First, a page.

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ABSTRACT: Ten patients with chronic atrial flutter were studied prospectively using electrophysiologic mapping and pacing techniques to assess the mechanism of atrial flutter and the presence of an area of slow conduction in the atria. Electrograms recorded from greater than or equal to 30 right atrial sites for each patient during atrial flutter demonstrated that right atrial free wall activation was craniocaudal and that the interatrial septum activation was caudocranial, consistent with a reentrant circuit involving the right atrium. In six patients, slow conduction occurred during atrial flutter in the inferior right atrium and was spatially associated with fractionated electrographic recordings. In the other four patients, a "missing" interval of electrical activity occurred in the inferior right atrium for an average of 40% of the atrial flutter cycle. Transient entrainment criteria were demonstrated in each patient during rapid high right atrial pacing. The mean activation time from the high right atrial pacing site to the coronary sinus (inferior left atrial) recording site was long (228 ms) and consistent with activation through an area of slow conduction. During rapid pacing of atrial flutter from the coronary sinus site, no transient entrainment criteria could be demonstrated. The mean activation time from the coronary sinus pacing site to the high right atrial recording site was relatively short (134 ms) and consistent with orthodromic activation of the high right atrium not through an area of slow conduction. High right atrial pacing during sinus rhythm at rates similar to atrial flutter demonstrated a short activation time to the coronary sinus and low right atrial sites (mean 169 and 88 ms, respectively), indicating activation that did not traverse an area of slow conduction. Coronary sinus pacing during sinus rhythm demonstrated the same phenomena. Low right atrial electrograms recorded during sinus rhythm and during rapid pacing of sinus rhythm were not fractionated, although they were during atrial flutter. Thus, atrial mapping and pacing data were complementary, indicating that human atrial flutter in the patients studied was generated by a reentrant circuit in the right atrium, with an area of slow conduction in the low right atrium present only during atrial flutter.Journal of the American College of Cardiology 01/1991; 16(7):1639-48. · 14.09 Impact Factor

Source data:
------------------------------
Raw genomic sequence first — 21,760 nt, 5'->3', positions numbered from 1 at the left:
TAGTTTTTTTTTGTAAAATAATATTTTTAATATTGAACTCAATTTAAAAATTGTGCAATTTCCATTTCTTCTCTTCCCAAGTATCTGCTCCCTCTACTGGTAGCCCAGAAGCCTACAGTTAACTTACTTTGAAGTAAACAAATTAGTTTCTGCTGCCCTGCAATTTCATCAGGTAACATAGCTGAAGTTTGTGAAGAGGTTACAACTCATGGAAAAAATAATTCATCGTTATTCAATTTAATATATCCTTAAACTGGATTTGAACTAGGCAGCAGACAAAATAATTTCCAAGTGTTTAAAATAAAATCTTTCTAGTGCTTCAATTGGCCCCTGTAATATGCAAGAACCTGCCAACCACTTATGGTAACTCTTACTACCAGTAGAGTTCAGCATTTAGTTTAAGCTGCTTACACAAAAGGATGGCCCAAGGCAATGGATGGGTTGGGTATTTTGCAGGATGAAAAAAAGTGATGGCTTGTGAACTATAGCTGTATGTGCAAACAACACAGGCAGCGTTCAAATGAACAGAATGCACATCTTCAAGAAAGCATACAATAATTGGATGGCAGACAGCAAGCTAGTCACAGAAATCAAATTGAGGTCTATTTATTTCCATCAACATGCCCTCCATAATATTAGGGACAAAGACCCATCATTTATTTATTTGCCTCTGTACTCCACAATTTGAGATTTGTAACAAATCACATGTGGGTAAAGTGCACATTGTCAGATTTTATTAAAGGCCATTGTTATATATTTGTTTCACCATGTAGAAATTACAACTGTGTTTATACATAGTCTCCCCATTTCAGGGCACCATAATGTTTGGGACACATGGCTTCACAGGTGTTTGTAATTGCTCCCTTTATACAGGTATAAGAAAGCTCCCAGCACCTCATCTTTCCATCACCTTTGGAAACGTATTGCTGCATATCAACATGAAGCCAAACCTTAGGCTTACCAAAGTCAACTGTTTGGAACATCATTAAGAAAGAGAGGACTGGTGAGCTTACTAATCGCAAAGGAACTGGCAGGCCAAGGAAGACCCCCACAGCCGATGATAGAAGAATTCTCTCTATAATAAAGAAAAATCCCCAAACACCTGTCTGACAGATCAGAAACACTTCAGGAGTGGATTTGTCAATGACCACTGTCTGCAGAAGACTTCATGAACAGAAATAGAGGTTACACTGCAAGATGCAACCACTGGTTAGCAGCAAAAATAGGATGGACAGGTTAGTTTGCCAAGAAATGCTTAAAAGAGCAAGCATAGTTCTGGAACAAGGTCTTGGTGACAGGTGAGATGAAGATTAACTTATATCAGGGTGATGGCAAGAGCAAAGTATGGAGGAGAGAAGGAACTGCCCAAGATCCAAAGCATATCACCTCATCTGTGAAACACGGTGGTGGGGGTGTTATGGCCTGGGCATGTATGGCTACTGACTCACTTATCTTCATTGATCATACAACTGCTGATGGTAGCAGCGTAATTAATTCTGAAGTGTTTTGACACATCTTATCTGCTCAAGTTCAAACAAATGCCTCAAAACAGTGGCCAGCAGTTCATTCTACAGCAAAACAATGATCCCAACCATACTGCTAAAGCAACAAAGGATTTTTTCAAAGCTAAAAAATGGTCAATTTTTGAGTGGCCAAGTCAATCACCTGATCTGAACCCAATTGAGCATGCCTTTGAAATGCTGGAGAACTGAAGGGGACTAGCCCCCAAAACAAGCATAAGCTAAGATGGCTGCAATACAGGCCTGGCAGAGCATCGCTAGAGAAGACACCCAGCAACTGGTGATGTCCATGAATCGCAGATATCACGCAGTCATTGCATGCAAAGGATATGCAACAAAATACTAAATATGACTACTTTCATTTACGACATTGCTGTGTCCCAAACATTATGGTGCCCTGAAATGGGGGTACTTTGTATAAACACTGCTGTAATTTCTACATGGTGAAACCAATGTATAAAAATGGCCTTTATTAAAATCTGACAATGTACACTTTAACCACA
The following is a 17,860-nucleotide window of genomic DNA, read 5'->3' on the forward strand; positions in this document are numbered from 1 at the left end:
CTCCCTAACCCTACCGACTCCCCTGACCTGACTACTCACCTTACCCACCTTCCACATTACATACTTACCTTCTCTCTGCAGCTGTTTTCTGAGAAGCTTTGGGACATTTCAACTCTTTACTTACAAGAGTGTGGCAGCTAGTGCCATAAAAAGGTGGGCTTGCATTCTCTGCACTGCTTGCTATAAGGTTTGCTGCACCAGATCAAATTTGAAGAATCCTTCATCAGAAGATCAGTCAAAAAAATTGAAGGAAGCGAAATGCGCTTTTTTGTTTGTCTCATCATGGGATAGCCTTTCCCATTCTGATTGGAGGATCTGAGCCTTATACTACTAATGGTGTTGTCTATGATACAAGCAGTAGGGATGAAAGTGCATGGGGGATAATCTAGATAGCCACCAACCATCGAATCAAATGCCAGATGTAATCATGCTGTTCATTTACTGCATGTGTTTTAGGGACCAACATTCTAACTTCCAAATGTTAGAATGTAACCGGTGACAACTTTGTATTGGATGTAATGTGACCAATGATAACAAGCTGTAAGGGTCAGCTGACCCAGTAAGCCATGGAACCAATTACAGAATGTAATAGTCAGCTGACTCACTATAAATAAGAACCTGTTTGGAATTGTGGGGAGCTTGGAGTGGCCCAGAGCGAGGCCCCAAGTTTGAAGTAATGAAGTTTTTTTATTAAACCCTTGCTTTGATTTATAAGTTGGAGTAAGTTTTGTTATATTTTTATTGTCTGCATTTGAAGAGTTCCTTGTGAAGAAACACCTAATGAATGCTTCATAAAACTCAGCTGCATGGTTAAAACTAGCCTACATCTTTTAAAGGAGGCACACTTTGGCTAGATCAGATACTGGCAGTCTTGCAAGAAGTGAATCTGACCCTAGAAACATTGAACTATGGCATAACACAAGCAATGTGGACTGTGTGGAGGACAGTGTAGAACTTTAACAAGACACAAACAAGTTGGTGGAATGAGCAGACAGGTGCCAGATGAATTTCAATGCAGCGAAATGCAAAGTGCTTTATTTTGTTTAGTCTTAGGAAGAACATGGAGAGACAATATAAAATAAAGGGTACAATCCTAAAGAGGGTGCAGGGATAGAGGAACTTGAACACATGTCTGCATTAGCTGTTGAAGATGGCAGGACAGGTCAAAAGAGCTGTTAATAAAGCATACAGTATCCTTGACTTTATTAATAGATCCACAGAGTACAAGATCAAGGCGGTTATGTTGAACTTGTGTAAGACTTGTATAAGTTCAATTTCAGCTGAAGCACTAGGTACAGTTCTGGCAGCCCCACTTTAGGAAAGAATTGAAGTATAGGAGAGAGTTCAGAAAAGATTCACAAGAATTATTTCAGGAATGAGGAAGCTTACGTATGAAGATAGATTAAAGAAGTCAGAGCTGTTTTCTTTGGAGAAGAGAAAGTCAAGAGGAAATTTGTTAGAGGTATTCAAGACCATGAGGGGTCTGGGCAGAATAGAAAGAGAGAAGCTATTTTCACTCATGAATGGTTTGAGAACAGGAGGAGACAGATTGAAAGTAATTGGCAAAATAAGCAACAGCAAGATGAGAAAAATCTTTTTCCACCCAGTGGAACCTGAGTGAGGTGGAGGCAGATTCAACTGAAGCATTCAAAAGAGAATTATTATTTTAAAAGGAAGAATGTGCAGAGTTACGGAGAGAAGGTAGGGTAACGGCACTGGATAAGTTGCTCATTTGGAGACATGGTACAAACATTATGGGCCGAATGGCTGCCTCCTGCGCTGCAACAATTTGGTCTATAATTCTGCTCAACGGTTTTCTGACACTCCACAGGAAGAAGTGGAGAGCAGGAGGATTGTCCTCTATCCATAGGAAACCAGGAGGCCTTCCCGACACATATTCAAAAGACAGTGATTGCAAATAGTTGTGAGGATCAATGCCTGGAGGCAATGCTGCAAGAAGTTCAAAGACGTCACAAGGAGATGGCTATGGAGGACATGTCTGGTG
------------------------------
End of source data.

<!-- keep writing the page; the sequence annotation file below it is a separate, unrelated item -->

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ABSTRACT: Recent studies of human type 1 atrial flutter demonstrated reentry in the right atrium and an area of slow conduction in the low posteroseptal right atrium. Direct-current catheter ablation of this area has been only moderately successful in preventing recurrence. Therefore, we performed endocardial activation mapping and entrainment pace mapping during atrial flutter to determine the critical site for radiofrequency ablation of this arrhythmia. Twelve consecutive patients (seven men and five women; age, 21-73 years) with type 1 atrial flutter (mean cycle length, 253 +/- 39 msec) underwent right atrial endocardial activation and entrainment pace mapping using standard transvenous catheter techniques to localize the atrial flutter reentrant circuit, the area of slow conduction, and the exit site from the area of slow conduction. Upon identifying appropriate sites, radiofrequency energy (16-29 W) was applied via a 4-mm tipped catheter. Activation mapping of atrial flutter revealed a counterclockwise reentrant wave front originating just inferior or posterior to the coronary sinus ostium, proceeding superiorly in the atrial septum to the right atrial free wall, then inferiorly toward the tricuspid annulus and finally medially between the inferior vena cava and the tricuspid annulus, where low-amplitude fragmented electrical activity was noted. Entrainment pace mapping from this area produced an exact P wave match to atrial flutter on 12-lead ECG with a long (greater than 40 msec) stimulus-to-P interval indicating slow conduction, whereas pacing just inferior or posterior to the coronary sinus ostium produced an exact P wave match with a short stimulus-to-P interval (less than 40 msec), presumably identifying the exit site from the area of slow conduction. Radiofrequency energy (one to 14 applications) was effective in terminating and preventing reinduction of atrial flutter in 10 patients. In two patients, atrial flutter was not terminated during radiofrequency energy application but during subsequent pacing attempts. Sites where ablation was successful, located just inferior or posterior to the coronary sinus ostium, were characterized by discrete electrograms with activation times of -20 to -50 msec before P wave onset and exact entrainment pace maps with a stimulus-to-P interval of 20 to 40 msec, consistent with the exit site from the area of slow conduction. Follow-up (mean, 16 +/- 9 weeks; range, 2-31 weeks) revealed recurrence of the original atrial flutter in two patients, one of whom underwent repeat ablation without further recurrence, self-limited infrequent recurrence of a new atrial flutter or atrial fibrillation in three suppressed by beta-blocker or digoxin, and no recurrence in seven. 1) Radiofrequency energy applied to a critical area in the atrial flutter reentrant circuit, inferior or posterior to the coronary sinus ostium, will terminate and prevent arrhythmia reinduction. 2) Long-term follow-up in a larger series of patients will be required to confirm efficacy of this technique, although short-term results look promising.Circulation 11/1992; 86(4):1233-40. · 15.20 Impact Factor